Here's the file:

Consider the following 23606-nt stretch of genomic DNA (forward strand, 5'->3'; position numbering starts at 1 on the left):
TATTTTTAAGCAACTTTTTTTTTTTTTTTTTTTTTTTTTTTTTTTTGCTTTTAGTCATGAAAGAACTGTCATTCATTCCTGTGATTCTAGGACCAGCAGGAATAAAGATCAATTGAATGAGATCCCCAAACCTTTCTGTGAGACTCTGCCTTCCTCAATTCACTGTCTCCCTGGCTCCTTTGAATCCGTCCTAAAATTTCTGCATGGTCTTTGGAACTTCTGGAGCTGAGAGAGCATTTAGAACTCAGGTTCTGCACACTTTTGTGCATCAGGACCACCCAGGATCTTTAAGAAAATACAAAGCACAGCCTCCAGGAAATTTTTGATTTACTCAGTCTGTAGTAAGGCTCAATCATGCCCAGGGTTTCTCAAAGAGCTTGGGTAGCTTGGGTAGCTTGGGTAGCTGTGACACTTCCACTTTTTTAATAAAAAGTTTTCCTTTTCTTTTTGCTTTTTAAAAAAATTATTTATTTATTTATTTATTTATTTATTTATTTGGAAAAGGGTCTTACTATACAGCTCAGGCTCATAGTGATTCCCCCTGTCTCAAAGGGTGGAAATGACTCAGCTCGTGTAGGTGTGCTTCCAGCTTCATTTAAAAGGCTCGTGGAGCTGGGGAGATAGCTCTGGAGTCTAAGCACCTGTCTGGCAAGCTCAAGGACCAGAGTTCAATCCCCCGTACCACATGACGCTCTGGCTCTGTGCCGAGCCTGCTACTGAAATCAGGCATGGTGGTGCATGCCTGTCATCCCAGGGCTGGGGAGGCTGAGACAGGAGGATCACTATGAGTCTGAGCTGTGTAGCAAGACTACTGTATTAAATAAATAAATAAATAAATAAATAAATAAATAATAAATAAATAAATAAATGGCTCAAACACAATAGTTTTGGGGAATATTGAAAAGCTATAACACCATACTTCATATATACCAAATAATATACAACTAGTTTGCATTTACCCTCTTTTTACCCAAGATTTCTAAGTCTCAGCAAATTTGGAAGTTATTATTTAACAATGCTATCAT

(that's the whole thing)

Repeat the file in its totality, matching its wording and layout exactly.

Consider the following 23606-nt stretch of genomic DNA (forward strand, 5'->3'; position numbering starts at 1 on the left):
TATTTTTAAGCAACTTTTTTTTTTTTTTTTTTTTTTTTTTTTTTTTGCTTTTAGTCATGAAAGAACTGTCATTCATTCCTGTGATTCTAGGACCAGCAGGAATAAAGATCAATTGAATGAGATCCCCAAACCTTTCTGTGAGACTCTGCCTTCCTCAATTCACTGTCTCCCTGGCTCCTTTGAATCCGTCCTAAAATTTCTGCATGGTCTTTGGAACTTCTGGAGCTGAGAGAGCATTTAGAACTCAGGTTCTGCACACTTTTGTGCATCAGGACCACCCAGGATCTTTAAGAAAATACAAAGCACAGCCTCCAGGAAATTTTTGATTTACTCAGTCTGTAGTAAGGCTCAATCATGCCCAGGGTTTCTCAAAGAGCTTGGGTAGCTTGGGTAGCTTGGGTAGCTGTGACACTTCCACTTTTTTAATAAAAAGTTTTCCTTTTCTTTTTGCTTTTTAAAAAAATTATTTATTTATTTATTTATTTATTTATTTATTTGGAAAAGGGTCTTACTATACAGCTCAGGCTCATAGTGATTCCCCCTGTCTCAAAGGGTGGAAATGACTCAGCTCGTGTAGGTGTGCTTCCAGCTTCATTTAAAAGGCTCGTGGAGCTGGGGAGATAGCTCTGGAGTCTAAGCACCTGTCTGGCAAGCTCAAGGACCAGAGTTCAATCCCCCGTACCACATGACGCTCTGGCTCTGTGCCGAGCCTGCTACTGAAATCAGGCATGGTGGTGCATGCCTGTCATCCCAGGGCTGGGGAGGCTGAGACAGGAGGATCACTATGAGTCTGAGCTGTGTAGCAAGACTACTGTATTAAATAAATAAATAAATAAATAAATAAATAAATAATAAATAAATAAATAAATGGCTCAAACACAATAGTTTTGGGGAATATTGAAAAGCTATAACACCATACTTCATATATACCAAATAATATACAACTAGTTTGCATTTACCCTCTTTTTACCCAAGATTTCTAAGTCTCAGCAAATTTGGAAGTTATTATTTAACAATGCTATCAT